Sun and Soul Vitalism and Symbolism in the SMK Collection

Sunday, August 18, 2019
Sun and Soul Vitalism and Symbolism in the SMK Collection

Fields of waving grain, shimmering sunshine, a majestic mountaineer and a grey palette that only Vilhelm Hammershøi could wield with such mastery. Enjoy a selection of key masterpieces of Danish art from around the year 1900. A period that encompassed contemplative, symbolic ‘images of the soul’ as well as a vibrant enthusiasm for nature, light and vitality.

Image: J.F. Willumsen, A Mountain Climber, 1912.

 

Fields of waving grain, shimmering sunshine, a majestic mountaineer and a grey palette that only Vilhelm Hammershøi could wield with such mastery. Enjoy a selection of key masterpieces of Danish art from around the year 1900. A period that encompassed contemplative, symbolic ‘images of the soul’ as well as a vibrant enthusiasm for nature, light and vitality.

 

J.F. Willumsen, A Mountain Climber, 1912.

 

With this exhibition, we show a hand-picked selection of some of the most important works in the SMK collection.

Light, landscape and nature

Around 1900, Danish artists looked to the Vitalist movement for inspiration. They celebrated light, landscape and the idea of Man in Nature.

 

J.F. Willumsen, Boy Taking a Header, 1909

 

SMK shows major works from the museum’s collection created by artists such as Theodor Philipsen, Peter Hansen and one of the leading lights of Danish art, the arch-Vitalist J.F. Willumsen. Highlights includes the seminal A Mountaineer, in which Willumsen pays homage to humanity’s sheer lifeforce and ability to rise up and rule over nature.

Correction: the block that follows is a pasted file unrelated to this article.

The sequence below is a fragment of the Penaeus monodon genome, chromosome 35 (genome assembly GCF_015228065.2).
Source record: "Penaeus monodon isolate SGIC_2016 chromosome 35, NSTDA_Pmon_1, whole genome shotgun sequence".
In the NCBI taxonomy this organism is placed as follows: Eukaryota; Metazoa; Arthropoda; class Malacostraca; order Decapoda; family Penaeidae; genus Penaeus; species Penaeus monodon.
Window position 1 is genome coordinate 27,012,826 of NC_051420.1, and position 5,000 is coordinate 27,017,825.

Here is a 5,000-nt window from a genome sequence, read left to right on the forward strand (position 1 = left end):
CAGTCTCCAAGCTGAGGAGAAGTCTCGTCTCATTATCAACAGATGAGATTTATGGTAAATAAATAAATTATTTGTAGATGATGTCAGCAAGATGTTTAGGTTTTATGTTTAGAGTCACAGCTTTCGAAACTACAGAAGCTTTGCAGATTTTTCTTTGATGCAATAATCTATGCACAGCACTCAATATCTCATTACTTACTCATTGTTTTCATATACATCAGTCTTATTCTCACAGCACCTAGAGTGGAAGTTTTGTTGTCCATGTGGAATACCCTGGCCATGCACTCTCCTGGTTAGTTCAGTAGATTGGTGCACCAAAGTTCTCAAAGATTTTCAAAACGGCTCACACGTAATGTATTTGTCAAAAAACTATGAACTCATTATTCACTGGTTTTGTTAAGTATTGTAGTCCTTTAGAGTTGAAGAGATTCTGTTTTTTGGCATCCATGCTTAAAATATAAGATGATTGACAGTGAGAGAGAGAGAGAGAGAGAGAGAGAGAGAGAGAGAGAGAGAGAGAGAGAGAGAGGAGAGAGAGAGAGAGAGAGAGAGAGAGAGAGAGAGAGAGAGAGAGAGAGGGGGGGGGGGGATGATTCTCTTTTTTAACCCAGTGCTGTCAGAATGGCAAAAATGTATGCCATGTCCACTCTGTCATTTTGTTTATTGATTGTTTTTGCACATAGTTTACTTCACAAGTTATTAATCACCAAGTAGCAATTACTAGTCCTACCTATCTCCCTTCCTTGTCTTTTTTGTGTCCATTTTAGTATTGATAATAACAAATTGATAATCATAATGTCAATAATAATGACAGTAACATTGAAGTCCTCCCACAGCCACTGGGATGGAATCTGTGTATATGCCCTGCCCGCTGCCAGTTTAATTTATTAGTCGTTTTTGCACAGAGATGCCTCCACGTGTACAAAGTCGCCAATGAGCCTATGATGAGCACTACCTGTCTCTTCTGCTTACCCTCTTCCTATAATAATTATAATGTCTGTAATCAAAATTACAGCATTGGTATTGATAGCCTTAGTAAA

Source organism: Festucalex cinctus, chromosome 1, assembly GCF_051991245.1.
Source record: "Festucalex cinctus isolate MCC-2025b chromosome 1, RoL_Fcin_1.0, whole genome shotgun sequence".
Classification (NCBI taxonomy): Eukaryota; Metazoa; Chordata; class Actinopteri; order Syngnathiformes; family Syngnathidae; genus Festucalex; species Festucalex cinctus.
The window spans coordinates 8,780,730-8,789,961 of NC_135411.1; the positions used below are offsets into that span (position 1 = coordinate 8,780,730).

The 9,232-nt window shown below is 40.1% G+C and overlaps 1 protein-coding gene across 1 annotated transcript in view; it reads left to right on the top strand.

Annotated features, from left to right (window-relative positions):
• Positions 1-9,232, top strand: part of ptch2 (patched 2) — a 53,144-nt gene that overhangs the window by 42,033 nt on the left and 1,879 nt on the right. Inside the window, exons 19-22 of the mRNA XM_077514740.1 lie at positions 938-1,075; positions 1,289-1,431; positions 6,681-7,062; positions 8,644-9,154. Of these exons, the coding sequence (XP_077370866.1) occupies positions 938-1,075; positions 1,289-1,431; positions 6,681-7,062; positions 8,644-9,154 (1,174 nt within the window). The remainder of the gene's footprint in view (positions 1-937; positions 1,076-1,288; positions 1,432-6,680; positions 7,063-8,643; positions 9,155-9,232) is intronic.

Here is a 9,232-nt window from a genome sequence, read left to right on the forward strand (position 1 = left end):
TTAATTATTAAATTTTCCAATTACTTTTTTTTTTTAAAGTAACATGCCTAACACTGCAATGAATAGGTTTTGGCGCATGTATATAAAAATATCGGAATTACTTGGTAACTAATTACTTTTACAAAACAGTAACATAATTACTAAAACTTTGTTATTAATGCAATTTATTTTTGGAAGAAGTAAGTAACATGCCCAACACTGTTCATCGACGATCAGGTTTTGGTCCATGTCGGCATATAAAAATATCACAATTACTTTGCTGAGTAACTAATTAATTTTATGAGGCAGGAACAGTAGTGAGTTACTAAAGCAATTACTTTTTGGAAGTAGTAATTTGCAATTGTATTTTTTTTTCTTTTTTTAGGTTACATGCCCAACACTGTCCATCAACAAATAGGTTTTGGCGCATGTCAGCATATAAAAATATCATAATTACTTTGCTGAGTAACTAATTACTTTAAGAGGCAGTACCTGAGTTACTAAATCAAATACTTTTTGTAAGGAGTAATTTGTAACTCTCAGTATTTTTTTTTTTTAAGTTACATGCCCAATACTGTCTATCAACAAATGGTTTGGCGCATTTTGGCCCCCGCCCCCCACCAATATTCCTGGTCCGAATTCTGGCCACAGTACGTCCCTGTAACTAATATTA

Hammershøi's famous greys

In the exhibition, the bold, bright colours of the Vitalists meet Vilhelm Hammershøi’s grey-hued ‘images of the soul’. Hammershøi is particularly well known for depicting interiors from his own home, monumental buildings in Copenhagen and intimate portraits of family and friends. With his characteristic greyscale palette, Hammershøi creates a special world that combines the homely with the uncanny.

The fragility of man

The exhibition also features the Symbolist artist Ejnar Nielsen’s poignant depictions of man’s fragility. The Symbolists turned inward for inspiration, away from direct representations of reality. A clear example is provided by the outlook evident in Ejnar Nielsen’s art: with God out of the equation, man is left to his own devices as he faces whatever random fate life has in store.

 

Valdemar Schønheyder Møller, Sunset. Fontainebleau, 1900.

 

Towards the end of the exhibition, you will find important works by one of the most important Danish artists of all, L.A. Ring. His choice of subject matter reflects the major changes that faced twentieth-century man on the threshold of modern life. Keenly attuned to both tradition and modern sensibilities, L.A. Ring’s reach embraces the old and new worlds alike.

 

 

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